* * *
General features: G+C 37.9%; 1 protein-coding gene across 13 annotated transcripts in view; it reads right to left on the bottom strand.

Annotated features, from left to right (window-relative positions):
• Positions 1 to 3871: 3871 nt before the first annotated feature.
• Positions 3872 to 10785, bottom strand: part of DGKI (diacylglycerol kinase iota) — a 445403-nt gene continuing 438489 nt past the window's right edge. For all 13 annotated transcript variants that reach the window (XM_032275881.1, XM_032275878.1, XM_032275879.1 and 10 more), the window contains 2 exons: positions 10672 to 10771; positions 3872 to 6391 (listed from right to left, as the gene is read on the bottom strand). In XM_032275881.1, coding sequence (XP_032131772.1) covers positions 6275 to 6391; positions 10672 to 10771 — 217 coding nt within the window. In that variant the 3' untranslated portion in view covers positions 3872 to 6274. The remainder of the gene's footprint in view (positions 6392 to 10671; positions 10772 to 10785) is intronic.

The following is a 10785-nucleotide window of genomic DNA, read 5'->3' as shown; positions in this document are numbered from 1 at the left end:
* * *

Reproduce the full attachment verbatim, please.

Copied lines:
General features: G+C 37.9%; 1 protein-coding gene across 13 annotated transcripts in view; it reads right to left on the bottom strand.

Annotated features, from left to right (window-relative positions):
• Positions 1 to 3871: 3871 nt before the first annotated feature.
• Positions 3872 to 10785, bottom strand: part of DGKI (diacylglycerol kinase iota) — a 445403-nt gene continuing 438489 nt past the window's right edge. For all 13 annotated transcript variants that reach the window (XM_032275881.1, XM_032275878.1, XM_032275879.1 and 10 more), the window contains 2 exons: positions 10672 to 10771; positions 3872 to 6391 (listed from right to left, as the gene is read on the bottom strand). In XM_032275881.1, coding sequence (XP_032131772.1) covers positions 6275 to 6391; positions 10672 to 10771 — 217 coding nt within the window. In that variant the 3' untranslated portion in view covers positions 3872 to 6274. The remainder of the gene's footprint in view (positions 6392 to 10671; positions 10772 to 10785) is intronic.

The following is a 10785-nucleotide window of genomic DNA, read 5'->3' as shown; positions in this document are numbered from 1 at the left end: